Lonely Planet Writer

How to experience the most popular exhibition in Washington DC for free and without the crowds

Attending a buzzy new exhibition usually means battling crowds while craning to see the artwork, but not so at one Washington DC museum this winter. The Smithsonian’s Hirshhorn Museum and Sculpture Garden is hosting Yayoi Kusama: Infinity Mirrors, and only a few visitors at a time will be granted entrance.

Yayoi Kusama: Infinity Mirrors
Yayoi Kusama: Infinity Mirrors Image by Hirshhorn Museum and Sculpture Garden

The retrospective will showcase six of the Japanese artist’s famed Infinity Mirror Rooms — the most ever shown together — as well as a series of her paintings and other essential works. Each Infinity Mirror Room features repetitive elements like multi-media installations, polka dots, or pumpkins, while mirrored walls and lights offer an illusion of infinite space.

“Yayoi Kusama is one of the most popular artists in the world, and her remarkable Infinity Mirror Rooms are designed to be intimate and immersive,” Hirshhorn deputy director Elizabeth Duggal said in a statement. To accommodate the show’s anticipated popularity while still allowing visitors an unhurried experience, the Hirshhorn will offer visitors free timed passes for the first time in the museum’s history. The show runs from 23 February to 14 May, 2017, and beginning on Monday, 13 February at 11 am, visitors can reserve a pass online. Each Monday at noon more passes will be released for the following week.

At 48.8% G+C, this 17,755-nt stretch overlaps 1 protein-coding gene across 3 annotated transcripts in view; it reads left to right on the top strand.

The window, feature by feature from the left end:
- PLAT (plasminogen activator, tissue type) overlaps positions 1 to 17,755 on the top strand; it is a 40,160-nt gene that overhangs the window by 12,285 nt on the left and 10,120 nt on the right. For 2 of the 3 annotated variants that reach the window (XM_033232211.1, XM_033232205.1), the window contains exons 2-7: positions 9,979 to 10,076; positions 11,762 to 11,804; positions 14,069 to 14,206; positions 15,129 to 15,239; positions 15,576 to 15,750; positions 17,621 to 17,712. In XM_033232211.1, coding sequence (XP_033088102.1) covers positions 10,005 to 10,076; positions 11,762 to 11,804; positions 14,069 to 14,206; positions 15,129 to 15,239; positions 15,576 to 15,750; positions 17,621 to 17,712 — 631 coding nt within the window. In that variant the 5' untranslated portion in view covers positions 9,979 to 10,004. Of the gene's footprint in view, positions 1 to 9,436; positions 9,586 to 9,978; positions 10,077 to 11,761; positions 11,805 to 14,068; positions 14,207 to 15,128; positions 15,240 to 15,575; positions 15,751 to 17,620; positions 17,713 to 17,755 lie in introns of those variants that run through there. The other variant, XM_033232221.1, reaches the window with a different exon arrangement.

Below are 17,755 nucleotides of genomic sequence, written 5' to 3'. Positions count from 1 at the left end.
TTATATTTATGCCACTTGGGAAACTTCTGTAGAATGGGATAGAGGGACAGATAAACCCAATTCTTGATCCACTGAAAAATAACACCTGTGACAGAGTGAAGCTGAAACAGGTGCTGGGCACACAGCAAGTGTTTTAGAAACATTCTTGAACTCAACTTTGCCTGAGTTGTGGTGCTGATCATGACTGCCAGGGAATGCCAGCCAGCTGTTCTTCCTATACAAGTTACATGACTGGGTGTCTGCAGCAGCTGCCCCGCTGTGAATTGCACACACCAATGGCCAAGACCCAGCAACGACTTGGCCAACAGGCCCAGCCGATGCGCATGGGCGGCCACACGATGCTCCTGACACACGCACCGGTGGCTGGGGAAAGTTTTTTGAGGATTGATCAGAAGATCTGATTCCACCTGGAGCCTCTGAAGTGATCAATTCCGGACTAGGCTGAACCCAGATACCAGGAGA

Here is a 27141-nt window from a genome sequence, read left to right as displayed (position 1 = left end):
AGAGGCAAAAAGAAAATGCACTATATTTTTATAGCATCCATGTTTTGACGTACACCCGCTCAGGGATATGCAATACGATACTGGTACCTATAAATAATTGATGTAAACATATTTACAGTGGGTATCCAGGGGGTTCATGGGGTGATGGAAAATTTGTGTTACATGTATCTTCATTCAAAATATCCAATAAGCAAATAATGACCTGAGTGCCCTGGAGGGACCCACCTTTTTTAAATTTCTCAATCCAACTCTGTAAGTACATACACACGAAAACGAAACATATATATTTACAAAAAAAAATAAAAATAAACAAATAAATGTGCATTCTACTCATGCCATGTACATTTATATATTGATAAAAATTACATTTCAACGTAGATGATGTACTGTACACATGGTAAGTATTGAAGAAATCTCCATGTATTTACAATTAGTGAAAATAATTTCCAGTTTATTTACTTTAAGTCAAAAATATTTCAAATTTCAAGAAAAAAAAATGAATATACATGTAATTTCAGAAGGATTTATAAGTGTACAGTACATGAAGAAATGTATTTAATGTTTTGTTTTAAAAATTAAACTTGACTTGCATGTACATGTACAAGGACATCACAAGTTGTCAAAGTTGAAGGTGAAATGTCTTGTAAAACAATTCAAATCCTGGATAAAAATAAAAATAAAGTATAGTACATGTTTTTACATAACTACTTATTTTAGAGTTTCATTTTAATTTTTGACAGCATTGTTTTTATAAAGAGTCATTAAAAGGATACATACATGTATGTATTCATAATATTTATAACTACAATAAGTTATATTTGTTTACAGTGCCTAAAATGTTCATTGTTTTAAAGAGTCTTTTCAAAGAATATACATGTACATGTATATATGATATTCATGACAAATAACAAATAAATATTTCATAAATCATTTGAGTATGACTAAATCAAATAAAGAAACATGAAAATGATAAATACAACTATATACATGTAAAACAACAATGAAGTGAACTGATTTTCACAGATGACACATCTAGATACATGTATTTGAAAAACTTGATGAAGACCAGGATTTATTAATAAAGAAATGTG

Yayoi Kusama: Infinity Mirrors
Yayoi Kusama: Infinity Mirrors Image by Hirshhorn Museum and Sculpture Garden Infinity Rooms

Alternatively, until 1 February, visitors can win VIP tickets for the opening weekend by visiting the museum’s sculpture garden and taking a photo of Kusama’s Pumpkin sculpture, then posting it to Instagram using the hashtag #InfiniteKusama. “Yayoi Kusama: Infinity Mirrors promises to be the essential art experience of 2017,” Allison Peck, the Hirshhorn’s Interim Director of Communications and Marketing tells Lonely Planet. “By exploring six of her breathtaking Infinity Mirror Rooms, created over the full span of her long career, visitors can discover the genius that makes Kusama one of the most popular artists in the world.”

A photo posted by David Zwirner (@davidzwirner) on Aug 31, 2016 at 2:16pm PDT

After Infinity Mirrors closes in DC, the show will exhibit in other North American venues, including Seattle Art Museum, The Broad in Los Angeles, Art Gallery of Ontario, and Cleveland Museum of Art.

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